The Voice of the Viola in Times of Oppression
Zefir ZEF9657

18 Feb 2017 Middelburg, Zeeuwse Concertzaal
Ásdís Valdimarsdóttir (Viola)
Marcel Worms (Klavier)
A second cd with the same theme will be recorded in March 2018
7 septembre 2018



Mieczysław Weinberg (1919-1996) : Sonate für Viola & Klavier op. 28 (1945)

  1. Allegro 5:44
  2. Allegretto 7:06
  3. Adagio 6:55

Dick Kattenburg (1919-1944) : Sonate für Viola & Klavier (1944)

  1. Allegro moderato 9:31 (

5. Max Vredenburg (1904-1976) : Lamento (1953) 6:34

Dmitri Schostakowitsch (1906-1975) : Sonate für Viola & Klavier op. 147 (1975)

  1. Moderato 8:41
  2. Allegretto 7:54
  3. Adagio 12:09

The viola is surely not the most assertive instrument among the string family. It reaches neither the extreme height of the violin nor the rumbling depth and the strength of the cello and contrabass.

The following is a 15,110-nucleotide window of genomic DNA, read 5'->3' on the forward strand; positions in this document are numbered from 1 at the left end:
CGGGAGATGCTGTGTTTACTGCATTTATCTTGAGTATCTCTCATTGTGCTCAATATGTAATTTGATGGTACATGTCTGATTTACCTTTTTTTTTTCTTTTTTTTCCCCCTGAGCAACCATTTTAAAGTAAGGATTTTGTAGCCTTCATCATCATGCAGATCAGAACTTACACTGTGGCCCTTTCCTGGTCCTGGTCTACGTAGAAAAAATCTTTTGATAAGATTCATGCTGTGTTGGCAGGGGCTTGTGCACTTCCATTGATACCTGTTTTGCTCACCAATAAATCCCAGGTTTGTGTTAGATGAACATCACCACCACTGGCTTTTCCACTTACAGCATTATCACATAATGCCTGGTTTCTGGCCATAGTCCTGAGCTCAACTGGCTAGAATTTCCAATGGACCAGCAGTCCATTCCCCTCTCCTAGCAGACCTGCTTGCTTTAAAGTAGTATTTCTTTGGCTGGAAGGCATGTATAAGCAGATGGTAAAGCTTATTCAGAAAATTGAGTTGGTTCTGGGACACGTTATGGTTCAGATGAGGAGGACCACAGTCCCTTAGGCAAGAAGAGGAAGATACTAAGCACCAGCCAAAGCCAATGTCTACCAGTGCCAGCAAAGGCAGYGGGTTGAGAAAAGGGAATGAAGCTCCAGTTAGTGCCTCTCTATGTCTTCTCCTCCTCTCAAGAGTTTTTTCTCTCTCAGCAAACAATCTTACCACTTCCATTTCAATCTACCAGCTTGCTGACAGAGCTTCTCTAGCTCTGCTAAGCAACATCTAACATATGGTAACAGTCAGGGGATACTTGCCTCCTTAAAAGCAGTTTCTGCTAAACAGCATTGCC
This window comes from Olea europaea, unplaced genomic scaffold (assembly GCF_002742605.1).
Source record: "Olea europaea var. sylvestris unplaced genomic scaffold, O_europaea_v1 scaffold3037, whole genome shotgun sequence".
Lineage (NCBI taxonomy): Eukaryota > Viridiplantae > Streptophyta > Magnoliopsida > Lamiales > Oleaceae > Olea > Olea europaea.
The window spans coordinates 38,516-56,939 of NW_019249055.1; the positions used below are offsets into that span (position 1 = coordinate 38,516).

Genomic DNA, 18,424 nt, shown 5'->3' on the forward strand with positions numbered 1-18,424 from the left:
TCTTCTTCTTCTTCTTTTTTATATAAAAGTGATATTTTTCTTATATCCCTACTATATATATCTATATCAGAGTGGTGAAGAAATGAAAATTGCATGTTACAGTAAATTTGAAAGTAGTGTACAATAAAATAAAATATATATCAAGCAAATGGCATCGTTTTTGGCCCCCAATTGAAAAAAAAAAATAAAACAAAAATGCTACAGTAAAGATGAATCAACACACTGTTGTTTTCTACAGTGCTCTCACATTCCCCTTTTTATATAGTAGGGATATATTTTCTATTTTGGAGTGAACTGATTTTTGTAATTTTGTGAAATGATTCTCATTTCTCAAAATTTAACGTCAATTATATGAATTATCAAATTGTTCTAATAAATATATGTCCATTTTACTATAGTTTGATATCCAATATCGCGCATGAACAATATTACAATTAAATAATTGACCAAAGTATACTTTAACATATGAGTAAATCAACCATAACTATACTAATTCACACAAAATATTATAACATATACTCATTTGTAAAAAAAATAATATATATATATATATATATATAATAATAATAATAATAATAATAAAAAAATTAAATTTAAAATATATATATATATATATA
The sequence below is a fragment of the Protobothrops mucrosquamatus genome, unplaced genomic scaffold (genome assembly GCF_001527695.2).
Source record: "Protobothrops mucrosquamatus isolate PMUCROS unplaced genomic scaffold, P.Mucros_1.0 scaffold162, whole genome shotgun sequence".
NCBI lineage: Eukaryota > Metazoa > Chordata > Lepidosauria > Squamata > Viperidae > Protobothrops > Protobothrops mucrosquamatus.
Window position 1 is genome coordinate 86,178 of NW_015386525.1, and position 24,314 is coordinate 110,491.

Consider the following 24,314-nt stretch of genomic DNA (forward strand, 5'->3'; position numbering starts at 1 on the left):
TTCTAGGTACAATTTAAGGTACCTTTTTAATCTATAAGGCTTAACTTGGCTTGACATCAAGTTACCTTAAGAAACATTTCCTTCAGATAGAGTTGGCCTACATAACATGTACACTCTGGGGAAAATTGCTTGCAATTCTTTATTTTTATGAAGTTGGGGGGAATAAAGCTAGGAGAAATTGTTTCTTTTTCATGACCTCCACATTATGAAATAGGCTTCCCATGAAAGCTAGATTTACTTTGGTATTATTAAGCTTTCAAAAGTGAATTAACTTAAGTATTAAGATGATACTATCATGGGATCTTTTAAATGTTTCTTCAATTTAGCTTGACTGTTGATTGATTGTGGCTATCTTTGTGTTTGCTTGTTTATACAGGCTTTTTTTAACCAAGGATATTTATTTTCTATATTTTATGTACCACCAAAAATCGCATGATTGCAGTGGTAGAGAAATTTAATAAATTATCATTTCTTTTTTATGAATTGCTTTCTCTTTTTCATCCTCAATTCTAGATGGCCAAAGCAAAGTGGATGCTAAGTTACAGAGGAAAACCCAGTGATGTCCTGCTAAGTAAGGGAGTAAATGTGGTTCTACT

Its role is more integrating than leading or polarizing; and in brilliance, maneuverability and sound projection the violin wins hands down. But if a composer wants to express his feelings with maximum intensity and depth, he chooses the viola remarkably often.
The loss of a loved one, a repressive political system, persecution and war were more than once the motivation for the composing of music with the viola as the most important voice for expressing the underlying emotions.
The dark, somewhat veiled sound of the instrument makes it particularly suited to such a role.
The Polish-Russian Jewish composer Mieczysław Weinberg fled during the Nazi invasion.
Dick Kattenburg was picked up in 1944 during a razzia and he died, only 24 years old, in Auschwitz.
Max Vredenburg, being a Jewish artist, fled from the Nazis in 1941 to Indonesia but was there interned in a Japanese camp (Tjimahi on West Java).
Dmitri Shostakovich’s Sonata for viola and piano was his last composition. Notwithstanding that the pressures of the Soviet regime on the composer did not lead to his banishment or even his liquidation, the last stages of Shostakovich’s life were far from uncomplicated.
In all of these works, we see the viola utilized as the outlet of their suffering.